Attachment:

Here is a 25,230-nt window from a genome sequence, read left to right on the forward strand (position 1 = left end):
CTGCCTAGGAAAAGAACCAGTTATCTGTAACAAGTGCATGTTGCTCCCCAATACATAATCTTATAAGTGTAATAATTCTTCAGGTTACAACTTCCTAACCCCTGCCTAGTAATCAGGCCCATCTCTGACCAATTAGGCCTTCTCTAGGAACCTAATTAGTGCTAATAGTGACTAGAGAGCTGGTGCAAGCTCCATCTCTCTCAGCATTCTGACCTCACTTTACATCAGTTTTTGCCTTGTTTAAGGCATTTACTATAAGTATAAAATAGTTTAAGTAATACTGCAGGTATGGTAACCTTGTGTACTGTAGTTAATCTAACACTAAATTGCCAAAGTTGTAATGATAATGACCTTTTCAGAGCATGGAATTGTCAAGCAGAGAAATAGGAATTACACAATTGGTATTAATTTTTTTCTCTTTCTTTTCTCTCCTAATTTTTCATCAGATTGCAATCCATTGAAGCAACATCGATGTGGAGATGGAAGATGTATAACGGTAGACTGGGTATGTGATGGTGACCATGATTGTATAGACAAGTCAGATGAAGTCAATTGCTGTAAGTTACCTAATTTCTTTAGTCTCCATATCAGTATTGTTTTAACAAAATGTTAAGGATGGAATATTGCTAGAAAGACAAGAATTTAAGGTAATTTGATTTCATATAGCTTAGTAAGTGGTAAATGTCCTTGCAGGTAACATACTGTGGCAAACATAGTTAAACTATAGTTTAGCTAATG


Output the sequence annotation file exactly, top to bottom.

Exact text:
Here is a 25,230-nt window from a genome sequence, read left to right on the forward strand (position 1 = left end):
CTGCCTAGGAAAAGAACCAGTTATCTGTAACAAGTGCATGTTGCTCCCCAATACATAATCTTATAAGTGTAATAATTCTTCAGGTTACAACTTCCTAACCCCTGCCTAGTAATCAGGCCCATCTCTGACCAATTAGGCCTTCTCTAGGAACCTAATTAGTGCTAATAGTGACTAGAGAGCTGGTGCAAGCTCCATCTCTCTCAGCATTCTGACCTCACTTTACATCAGTTTTTGCCTTGTTTAAGGCATTTACTATAAGTATAAAATAGTTTAAGTAATACTGCAGGTATGGTAACCTTGTGTACTGTAGTTAATCTAACACTAAATTGCCAAAGTTGTAATGATAATGACCTTTTCAGAGCATGGAATTGTCAAGCAGAGAAATAGGAATTACACAATTGGTATTAATTTTTTTCTCTTTCTTTTCTCTCCTAATTTTTCATCAGATTGCAATCCATTGAAGCAACATCGATGTGGAGATGGAAGATGTATAACGGTAGACTGGGTATGTGATGGTGACCATGATTGTATAGACAAGTCAGATGAAGTCAATTGCTGTAAGTTACCTAATTTCTTTAGTCTCCATATCAGTATTGTTTTAACAAAATGTTAAGGATGGAATATTGCTAGAAAGACAAGAATTTAAGGTAATTTGATTTCATATAGCTTAGTAAGTGGTAAATGTCCTTGCAGGTAACATACTGTGGCAAACATAGTTAAACTATAGTTTAGCTAATG